Should Hong Kong host the Asian Games?

PUBLISHED : Wednesday, 27 October, 2010, 12:00am
UPDATED : Wednesday, 27 October, 2010, 12:00am

Charmain Li, 17, Sha Tin College

Experience can be the best teacher for making decisions. The 2009 East Asian Games (EAG) - hosted by Hong Kong - was described as 'a success in promoting the sporting culture in Hong Kong' by Secretary for Home Affairs Tsang Tak-sing.

Before the Games opened, there were concerns that they might fail to ignite the interest of the public. However, major competitions sold out, and nearly 40,000 people packed into the Hong Kong Stadium to watch the hosts proudly win their first gold medal in football.

We saw the Hong Kong team achieve unmatched success at the 2009 EAG. Making the most of their home advantage, they won 110 medals - of which 26 were gold - well above the previous record total of 13 EAG medals.

This success shows the benefits of hosting a major international sports event. Not only do such competitions encourage athletes to perform better on 'home turf', they also promote sports and exercise and make the people proud.

Although taxpayers may be shocked by the cost of hosting such a big event, much of that money can fund better sports facilities and training programmes in Hong Kong. Such an investment benefits both elite athletes and the public in the long run.

Hosting just one big event won't transform the local sporting scene - but, with the right support, every step we take towards hosting the Asian Games will enhance the local sports culture.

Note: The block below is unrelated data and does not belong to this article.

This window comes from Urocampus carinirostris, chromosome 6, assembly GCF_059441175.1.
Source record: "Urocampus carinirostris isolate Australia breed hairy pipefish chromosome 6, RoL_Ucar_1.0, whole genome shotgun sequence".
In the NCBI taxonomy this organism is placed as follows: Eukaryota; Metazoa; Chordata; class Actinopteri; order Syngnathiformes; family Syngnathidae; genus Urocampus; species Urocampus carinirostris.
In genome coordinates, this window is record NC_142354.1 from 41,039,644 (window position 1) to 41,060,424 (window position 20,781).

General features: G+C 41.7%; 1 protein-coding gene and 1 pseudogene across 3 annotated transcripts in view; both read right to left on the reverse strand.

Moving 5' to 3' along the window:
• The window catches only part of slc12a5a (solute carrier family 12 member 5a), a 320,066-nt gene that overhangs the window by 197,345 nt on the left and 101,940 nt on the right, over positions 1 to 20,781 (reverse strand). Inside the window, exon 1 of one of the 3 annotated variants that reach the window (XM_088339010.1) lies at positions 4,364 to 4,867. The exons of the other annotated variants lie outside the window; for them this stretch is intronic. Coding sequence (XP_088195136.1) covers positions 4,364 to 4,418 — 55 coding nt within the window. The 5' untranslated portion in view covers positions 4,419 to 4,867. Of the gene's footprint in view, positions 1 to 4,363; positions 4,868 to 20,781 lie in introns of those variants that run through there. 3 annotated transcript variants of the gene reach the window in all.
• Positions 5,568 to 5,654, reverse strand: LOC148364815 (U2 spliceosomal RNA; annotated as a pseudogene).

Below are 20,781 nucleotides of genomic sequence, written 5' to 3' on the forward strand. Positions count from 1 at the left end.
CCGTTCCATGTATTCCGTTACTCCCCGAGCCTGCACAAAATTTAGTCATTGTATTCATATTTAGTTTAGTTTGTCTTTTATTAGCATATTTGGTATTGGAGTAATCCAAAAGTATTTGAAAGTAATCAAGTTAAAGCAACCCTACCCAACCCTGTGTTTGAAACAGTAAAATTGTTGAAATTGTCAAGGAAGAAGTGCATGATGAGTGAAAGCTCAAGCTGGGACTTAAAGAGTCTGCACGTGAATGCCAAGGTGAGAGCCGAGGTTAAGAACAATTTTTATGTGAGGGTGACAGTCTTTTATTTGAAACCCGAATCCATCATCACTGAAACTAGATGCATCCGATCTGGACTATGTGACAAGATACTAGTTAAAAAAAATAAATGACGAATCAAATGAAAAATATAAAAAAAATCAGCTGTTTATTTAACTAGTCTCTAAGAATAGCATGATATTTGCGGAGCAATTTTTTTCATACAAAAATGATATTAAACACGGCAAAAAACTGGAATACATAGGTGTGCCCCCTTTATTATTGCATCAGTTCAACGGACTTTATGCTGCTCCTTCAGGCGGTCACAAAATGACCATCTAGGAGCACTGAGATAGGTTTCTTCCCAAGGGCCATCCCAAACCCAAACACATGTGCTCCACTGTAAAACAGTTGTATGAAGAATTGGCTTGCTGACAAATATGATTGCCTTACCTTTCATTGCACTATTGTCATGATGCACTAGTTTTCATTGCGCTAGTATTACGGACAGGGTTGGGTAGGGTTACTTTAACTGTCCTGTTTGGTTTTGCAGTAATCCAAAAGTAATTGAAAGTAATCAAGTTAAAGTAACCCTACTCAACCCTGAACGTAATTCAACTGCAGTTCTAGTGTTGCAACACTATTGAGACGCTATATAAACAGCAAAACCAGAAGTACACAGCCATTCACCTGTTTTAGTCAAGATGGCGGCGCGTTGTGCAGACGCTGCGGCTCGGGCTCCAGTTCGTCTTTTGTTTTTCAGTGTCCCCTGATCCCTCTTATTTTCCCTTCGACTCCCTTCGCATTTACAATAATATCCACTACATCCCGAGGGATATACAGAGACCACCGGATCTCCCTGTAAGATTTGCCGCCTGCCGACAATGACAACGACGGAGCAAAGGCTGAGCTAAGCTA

Perhaps 2019 might be a bit early, but Hong Kong should definitely host the Asian Games in the future.

Melody Cheung, 16, St Paul's Secondary School

The question of whether Hong Kong should host the Asian Games has attracted much controversy. Government officials have been promoting it, emphasising the benefits it would bring to the city. I don't agree with most of them.

First, the government says the Games will stimulate economic growth. Nevertheless, it will cost HK$14.5 billion to host the event. And the government won't give precise details of those costs. So I can't see how local taxpayers can accept this proposal because they don't know how their money will be used.

Second, the government has given various reasons why the Games should be held in Hong Kong. They are worthy targets but they cannot be achieved by simply hosting the showpiece here. It wants to improve the performance of local athletes and 'develop a strong sporting culture in the community'.

Really? Let's look at last year's East Asian Games to see how we fared. Did our footballers improve their skills after the Games? I don't think so. Besides, Hongkongers didn't show much interest in any of the other events.

Promoting physical education at school and encouraging people to exercise and play more sport are more effective ways to develop a lasting sports culture.

Third, the government has ignored the question of infrastructure needed for the Games. This might provide construction jobs, but how do we find the space in our crowded city to build the auditoriums and sports grounds?